Friday, May 31, 2024

Nearly Half of All Memorials to Stalin in Russia are in Republics whose Titular Nations He Deported, Outraging Survivors

Paul Goble

            Staunton, May 27 – North Caucasians protesting the existence of statues to Stalin point out that the greatest number of such memorials are precisely in republics subject to deportation or repression, including most prominently North Ossetia, Dagestan and Sakha ( 00236).

            (A separate enumeration carried out at the end of last year found that there were then 110 busts of Stalin in Russia as a whole. Of these, 48 were in the North Caucasus. And more than 90 percent of these have been erected since Vladimir Putin came to power (

            Not surprisingly, the erection of such statues in places where Stalin committed some of his worst crimes against humanity raises serious questions about the motives of those who have done so. But even less surprisingly, this pattern has outraged the survivors of the deportations – and now some have protested, albeit with little hope that these memorials will be taken down.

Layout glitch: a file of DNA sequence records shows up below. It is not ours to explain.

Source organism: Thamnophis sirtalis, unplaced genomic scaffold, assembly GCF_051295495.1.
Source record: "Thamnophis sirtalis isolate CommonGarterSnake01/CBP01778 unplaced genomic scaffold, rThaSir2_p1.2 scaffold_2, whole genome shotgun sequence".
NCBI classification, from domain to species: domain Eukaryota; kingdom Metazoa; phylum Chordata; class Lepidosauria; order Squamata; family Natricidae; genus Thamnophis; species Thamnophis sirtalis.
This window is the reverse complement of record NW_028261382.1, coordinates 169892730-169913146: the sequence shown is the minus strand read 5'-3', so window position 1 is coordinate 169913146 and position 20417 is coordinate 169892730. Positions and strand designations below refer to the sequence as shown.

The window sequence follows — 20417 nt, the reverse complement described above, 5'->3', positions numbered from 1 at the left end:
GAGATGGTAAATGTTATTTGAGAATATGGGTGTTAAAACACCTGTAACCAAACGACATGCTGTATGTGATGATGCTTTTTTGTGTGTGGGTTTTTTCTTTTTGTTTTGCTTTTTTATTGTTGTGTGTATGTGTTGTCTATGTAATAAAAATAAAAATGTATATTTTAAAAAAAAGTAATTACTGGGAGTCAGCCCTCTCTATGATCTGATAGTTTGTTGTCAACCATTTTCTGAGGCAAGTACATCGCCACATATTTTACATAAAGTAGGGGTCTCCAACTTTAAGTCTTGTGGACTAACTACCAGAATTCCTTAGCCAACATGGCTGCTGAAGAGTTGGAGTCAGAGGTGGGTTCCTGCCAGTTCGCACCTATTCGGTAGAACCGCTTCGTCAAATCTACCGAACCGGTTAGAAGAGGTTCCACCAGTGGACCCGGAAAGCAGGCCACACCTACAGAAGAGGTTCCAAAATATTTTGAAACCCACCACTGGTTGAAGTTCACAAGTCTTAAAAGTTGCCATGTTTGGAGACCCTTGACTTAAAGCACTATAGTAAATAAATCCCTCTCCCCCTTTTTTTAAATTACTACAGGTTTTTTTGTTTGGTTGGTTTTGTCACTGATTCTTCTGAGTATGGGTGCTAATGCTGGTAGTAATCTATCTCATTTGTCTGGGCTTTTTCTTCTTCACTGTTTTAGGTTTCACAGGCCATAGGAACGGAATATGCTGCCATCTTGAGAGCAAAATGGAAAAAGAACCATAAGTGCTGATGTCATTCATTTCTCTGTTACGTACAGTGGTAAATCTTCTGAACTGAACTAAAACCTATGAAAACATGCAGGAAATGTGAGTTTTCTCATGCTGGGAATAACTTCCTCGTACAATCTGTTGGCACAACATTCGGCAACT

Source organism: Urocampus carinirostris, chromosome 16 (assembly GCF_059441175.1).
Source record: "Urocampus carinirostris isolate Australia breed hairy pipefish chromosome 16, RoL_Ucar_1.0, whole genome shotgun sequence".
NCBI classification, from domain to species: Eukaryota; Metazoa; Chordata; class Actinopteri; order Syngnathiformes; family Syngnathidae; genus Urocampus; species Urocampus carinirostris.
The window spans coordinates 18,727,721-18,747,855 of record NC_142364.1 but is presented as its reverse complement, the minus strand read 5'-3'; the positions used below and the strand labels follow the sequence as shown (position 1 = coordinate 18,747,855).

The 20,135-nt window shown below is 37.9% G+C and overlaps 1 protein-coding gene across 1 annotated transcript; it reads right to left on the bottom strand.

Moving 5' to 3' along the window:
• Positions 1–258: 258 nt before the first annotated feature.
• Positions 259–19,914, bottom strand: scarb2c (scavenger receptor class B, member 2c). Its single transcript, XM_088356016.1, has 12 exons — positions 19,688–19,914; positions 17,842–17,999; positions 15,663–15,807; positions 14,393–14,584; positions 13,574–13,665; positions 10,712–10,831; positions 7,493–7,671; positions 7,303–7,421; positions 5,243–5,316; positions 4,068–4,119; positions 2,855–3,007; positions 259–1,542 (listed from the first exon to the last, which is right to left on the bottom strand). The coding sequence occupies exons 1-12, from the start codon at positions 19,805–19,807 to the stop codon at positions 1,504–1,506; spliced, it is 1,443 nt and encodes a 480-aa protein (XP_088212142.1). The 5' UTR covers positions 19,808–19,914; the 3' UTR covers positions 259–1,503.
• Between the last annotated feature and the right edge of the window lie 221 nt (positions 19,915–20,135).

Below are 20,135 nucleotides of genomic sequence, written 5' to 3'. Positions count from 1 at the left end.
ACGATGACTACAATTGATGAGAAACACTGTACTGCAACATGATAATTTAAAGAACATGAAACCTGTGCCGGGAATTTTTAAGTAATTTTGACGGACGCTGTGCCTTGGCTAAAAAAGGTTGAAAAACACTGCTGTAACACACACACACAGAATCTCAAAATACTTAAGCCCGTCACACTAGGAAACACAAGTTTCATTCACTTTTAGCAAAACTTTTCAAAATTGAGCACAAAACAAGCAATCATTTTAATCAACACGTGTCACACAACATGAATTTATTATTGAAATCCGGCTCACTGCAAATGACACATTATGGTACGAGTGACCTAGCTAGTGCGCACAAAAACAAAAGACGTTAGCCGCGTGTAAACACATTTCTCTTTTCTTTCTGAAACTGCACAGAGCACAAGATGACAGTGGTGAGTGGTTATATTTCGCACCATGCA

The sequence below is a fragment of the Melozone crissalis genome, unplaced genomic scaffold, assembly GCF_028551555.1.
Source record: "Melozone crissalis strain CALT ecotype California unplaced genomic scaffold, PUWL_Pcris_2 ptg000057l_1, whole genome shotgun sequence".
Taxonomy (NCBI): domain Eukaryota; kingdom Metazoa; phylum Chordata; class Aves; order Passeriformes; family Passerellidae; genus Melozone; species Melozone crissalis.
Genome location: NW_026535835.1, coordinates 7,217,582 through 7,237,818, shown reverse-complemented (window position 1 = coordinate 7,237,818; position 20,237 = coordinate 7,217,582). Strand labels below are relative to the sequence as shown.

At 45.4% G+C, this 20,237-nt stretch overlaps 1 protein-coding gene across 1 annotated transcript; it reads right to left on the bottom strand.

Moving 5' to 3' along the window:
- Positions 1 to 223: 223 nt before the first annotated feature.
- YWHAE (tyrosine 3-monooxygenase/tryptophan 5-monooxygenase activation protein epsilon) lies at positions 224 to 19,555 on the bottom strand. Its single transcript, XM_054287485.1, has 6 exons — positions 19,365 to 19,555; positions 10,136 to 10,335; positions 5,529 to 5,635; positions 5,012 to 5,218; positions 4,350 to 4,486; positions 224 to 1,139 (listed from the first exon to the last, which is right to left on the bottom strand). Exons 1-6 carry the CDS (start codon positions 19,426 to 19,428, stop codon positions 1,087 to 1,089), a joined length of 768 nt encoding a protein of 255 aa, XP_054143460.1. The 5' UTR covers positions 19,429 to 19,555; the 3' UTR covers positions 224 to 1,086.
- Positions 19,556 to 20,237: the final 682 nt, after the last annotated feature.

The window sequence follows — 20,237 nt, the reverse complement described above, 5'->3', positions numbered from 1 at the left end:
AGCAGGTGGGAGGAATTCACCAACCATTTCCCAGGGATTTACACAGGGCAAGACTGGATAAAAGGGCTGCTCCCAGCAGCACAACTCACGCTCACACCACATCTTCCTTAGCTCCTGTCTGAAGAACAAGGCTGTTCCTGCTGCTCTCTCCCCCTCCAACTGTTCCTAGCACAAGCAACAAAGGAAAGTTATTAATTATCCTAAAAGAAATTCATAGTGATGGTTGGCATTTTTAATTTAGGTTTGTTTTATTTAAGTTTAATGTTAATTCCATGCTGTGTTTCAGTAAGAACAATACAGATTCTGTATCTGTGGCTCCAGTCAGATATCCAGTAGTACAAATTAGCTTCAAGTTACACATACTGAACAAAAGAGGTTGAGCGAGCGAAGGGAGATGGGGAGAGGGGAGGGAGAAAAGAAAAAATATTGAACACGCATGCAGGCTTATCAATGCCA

The authors of an appeal, seven elderly survivors of the deportations, have unsuccessfully appealed to both their republic leaders and to Moscow where the appeal at best will be ignored and at worst will lead to still more repressions ( and

            But the appeal shows that this issue remains very much alive; and some observers are suggesting that the condemnation of Stalin for his crimes rather than the celebration of his life with memorials is the only hope Russia has for ever becoming a country capable of having a more or less normal future.

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